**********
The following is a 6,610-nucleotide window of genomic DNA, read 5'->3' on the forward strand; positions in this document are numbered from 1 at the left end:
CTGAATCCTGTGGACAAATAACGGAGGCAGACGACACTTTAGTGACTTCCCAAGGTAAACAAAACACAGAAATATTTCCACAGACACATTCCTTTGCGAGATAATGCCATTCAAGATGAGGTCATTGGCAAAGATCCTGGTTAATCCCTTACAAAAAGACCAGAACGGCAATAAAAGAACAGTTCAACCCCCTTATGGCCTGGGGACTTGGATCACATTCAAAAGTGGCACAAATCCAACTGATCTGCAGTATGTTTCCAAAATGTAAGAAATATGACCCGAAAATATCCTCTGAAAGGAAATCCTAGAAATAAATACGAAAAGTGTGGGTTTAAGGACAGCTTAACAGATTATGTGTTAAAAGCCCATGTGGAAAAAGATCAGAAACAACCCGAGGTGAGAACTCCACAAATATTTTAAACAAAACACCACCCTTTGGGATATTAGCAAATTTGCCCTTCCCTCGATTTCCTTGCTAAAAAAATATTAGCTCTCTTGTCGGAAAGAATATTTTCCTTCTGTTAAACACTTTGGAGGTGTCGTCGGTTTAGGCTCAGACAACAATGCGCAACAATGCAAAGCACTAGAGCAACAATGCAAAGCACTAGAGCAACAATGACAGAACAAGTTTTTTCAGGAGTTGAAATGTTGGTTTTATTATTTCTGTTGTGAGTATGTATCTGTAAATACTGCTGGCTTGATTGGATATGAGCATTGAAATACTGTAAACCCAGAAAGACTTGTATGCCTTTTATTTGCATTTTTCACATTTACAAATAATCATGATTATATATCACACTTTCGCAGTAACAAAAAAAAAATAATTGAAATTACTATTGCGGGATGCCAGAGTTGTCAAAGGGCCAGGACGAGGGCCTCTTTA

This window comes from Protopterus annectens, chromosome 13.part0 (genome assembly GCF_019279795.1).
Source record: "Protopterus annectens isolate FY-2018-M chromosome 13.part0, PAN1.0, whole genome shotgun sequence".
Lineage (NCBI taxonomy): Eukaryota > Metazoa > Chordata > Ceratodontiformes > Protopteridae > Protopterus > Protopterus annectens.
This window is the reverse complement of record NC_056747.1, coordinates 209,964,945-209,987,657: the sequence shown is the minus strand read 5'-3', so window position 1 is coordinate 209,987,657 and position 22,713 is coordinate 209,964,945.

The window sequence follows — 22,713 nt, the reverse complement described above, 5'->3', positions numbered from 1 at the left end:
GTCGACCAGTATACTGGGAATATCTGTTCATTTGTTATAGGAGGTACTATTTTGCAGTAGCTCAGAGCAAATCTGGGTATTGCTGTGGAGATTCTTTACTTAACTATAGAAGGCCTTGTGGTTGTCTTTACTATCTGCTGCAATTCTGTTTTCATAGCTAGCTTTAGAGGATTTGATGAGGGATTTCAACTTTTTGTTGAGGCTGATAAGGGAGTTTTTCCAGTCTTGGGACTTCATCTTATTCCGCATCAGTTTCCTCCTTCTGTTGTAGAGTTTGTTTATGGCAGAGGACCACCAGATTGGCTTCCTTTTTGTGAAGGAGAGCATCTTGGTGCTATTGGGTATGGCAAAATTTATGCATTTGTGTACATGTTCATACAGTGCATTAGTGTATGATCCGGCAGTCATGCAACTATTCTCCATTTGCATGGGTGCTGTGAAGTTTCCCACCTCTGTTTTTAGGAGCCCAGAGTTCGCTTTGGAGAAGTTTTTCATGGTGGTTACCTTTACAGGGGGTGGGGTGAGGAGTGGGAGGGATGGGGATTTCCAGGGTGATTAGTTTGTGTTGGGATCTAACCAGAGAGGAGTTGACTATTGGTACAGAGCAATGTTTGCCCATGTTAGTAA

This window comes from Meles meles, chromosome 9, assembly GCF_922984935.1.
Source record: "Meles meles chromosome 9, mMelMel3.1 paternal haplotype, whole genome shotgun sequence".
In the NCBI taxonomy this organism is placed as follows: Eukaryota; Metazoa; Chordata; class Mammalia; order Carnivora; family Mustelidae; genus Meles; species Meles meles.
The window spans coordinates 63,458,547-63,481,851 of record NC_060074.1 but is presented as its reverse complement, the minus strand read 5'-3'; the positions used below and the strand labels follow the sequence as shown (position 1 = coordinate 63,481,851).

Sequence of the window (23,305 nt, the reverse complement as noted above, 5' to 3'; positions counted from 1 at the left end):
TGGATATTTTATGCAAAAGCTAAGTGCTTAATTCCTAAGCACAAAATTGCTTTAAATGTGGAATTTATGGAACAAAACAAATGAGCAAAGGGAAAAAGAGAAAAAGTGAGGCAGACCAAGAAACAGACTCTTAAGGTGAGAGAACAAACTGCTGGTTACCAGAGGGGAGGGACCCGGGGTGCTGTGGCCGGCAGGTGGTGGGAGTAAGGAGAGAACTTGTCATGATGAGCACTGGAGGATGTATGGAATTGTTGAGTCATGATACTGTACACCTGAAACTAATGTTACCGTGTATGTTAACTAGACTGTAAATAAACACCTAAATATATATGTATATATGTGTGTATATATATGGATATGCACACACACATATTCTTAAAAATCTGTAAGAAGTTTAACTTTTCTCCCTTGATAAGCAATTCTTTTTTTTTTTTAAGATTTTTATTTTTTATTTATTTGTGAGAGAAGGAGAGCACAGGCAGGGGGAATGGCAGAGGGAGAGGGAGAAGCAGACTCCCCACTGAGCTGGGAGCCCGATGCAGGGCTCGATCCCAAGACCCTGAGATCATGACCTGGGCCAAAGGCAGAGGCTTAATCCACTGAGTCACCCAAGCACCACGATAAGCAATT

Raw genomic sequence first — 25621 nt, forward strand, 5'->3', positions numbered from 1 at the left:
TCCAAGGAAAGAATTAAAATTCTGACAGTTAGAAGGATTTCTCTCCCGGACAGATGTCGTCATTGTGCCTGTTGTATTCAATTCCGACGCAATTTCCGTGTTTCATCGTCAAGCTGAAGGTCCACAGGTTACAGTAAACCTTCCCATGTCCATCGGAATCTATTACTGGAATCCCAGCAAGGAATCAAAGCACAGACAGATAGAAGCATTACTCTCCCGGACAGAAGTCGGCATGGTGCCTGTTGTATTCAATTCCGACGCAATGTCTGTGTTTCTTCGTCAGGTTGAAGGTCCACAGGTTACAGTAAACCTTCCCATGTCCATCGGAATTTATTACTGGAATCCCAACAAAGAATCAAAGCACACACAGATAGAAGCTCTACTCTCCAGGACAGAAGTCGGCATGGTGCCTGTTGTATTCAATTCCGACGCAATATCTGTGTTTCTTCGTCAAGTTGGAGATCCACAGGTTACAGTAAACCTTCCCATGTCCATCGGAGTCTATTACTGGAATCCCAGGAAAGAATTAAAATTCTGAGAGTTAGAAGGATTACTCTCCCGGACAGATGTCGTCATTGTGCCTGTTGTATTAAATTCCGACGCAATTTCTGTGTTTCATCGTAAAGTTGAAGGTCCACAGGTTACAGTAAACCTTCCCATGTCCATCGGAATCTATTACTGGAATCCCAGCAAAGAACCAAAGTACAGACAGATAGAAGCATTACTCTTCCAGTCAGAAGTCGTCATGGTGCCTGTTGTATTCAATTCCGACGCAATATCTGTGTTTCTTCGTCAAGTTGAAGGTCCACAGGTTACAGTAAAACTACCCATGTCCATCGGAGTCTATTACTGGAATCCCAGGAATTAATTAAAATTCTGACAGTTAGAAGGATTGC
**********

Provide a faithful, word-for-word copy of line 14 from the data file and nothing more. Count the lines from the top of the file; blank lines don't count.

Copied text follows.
TGGATATTTTATGCAAAAGCTAAGTGCTTAATTCCTAAGCACAAAATTGCTTTAAATGTGGAATTTATGGAACAAAACAAATGAGCAAAGGGAAAAAGAGAAAAAGTGAGGCAGACCAAGAAACAGACTCTTAAGGTGAGAGAACAAACTGCTGGTTACCAGAGGGGAGGGACCCGGGGTGCTGTGGCCGGCAGGTGGTGGGAGTAAGGAGAGAACTTGTCATGATGAGCACTGGAGGATGTATGGAATTGTTGAGTCATGATACTGTACACCTGAAACTAATGTTACCGTGTATGTTAACTAGACTGTAAATAAACACCTAAATATATATGTATATATGTGTGTATATATATGGATATGCACACACACATATTCTTAAAAATCTGTAAGAAGTTTAACTTTTCTCCCTTGATAAGCAATTCTTTTTTTTTTTTAAGATTTTTATTTTTTATTTATTTGTGAGAGAAGGAGAGCACAGGCAGGGGGAATGGCAGAGGGAGAGGGAGAAGCAGACTCCCCACTGAGCTGGGAGCCCGATGCAGGGCTCGATCCCAAGACCCTGAGATCATGACCTGGGCCAAAGGCAGAGGCTTAATCCACTGAGTCACCCAAGCACCACGATAAGCAATT